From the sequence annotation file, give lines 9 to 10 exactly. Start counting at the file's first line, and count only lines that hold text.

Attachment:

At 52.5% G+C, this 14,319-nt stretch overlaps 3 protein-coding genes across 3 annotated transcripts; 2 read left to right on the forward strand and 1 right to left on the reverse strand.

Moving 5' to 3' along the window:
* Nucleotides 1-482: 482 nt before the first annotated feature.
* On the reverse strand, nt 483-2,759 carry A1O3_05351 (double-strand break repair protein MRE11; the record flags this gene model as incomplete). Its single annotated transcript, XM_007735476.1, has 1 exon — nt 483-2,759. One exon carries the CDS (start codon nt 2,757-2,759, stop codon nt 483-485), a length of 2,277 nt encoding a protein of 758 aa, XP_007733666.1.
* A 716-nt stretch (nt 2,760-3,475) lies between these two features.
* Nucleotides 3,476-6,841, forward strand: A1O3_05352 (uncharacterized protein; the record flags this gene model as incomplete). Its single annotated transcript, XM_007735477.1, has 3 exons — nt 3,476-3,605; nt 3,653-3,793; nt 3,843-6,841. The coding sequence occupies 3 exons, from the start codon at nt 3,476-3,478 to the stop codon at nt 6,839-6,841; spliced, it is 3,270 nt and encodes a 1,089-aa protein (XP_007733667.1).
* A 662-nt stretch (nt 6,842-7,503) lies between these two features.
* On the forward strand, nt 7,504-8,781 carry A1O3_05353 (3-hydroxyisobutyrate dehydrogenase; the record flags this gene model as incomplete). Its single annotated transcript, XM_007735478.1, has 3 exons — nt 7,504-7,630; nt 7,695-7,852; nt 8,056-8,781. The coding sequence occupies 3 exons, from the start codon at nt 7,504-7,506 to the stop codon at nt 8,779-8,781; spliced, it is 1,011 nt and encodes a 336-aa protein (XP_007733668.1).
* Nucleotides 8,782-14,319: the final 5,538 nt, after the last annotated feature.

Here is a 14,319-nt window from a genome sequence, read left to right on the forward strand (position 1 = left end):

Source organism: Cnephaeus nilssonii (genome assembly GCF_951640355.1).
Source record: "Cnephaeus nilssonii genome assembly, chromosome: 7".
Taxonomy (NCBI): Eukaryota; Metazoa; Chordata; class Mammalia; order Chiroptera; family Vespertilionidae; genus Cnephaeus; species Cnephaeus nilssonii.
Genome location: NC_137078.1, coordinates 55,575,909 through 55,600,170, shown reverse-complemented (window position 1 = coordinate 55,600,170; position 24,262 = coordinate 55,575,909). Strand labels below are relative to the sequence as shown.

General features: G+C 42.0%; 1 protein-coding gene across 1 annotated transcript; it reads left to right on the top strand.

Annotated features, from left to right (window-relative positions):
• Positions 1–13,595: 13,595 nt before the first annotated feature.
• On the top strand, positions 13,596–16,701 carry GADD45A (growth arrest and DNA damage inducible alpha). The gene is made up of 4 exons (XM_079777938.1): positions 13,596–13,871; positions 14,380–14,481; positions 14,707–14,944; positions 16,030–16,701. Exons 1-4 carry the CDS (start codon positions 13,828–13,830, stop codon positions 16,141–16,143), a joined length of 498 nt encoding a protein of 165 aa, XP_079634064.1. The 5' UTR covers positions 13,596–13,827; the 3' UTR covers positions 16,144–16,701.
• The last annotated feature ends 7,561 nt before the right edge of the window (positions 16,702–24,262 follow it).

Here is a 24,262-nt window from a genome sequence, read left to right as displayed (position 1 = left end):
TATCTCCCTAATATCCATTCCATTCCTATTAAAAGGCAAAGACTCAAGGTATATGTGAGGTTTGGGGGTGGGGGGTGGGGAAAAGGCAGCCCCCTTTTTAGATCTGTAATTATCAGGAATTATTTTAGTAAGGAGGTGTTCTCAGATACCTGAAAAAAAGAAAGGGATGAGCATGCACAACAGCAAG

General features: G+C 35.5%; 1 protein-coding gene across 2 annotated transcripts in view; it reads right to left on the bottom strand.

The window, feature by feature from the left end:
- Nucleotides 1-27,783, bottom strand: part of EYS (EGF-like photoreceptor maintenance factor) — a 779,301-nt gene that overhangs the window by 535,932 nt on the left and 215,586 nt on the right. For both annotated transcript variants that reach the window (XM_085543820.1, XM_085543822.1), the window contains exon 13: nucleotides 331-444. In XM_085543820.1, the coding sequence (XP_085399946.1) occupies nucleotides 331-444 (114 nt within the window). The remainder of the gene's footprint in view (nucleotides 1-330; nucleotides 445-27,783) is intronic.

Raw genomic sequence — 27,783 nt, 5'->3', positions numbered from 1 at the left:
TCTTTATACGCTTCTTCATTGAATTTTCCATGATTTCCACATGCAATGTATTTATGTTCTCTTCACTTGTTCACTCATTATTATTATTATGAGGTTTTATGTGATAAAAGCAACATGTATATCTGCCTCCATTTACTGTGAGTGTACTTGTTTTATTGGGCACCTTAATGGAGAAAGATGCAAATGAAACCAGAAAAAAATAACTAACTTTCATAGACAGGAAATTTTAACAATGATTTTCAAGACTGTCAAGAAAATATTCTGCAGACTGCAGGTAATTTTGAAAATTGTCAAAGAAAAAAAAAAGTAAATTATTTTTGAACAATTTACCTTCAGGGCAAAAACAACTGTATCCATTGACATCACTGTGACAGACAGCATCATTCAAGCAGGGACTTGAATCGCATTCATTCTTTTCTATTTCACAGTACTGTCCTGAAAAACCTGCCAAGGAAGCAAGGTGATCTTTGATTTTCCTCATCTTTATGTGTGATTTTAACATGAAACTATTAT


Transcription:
* Nucleotides 8,782-14,319: the final 5,538 nt, after the last annotated feature.

Here is a 14,319-nt window from a genome sequence, read left to right on the forward strand (position 1 = left end):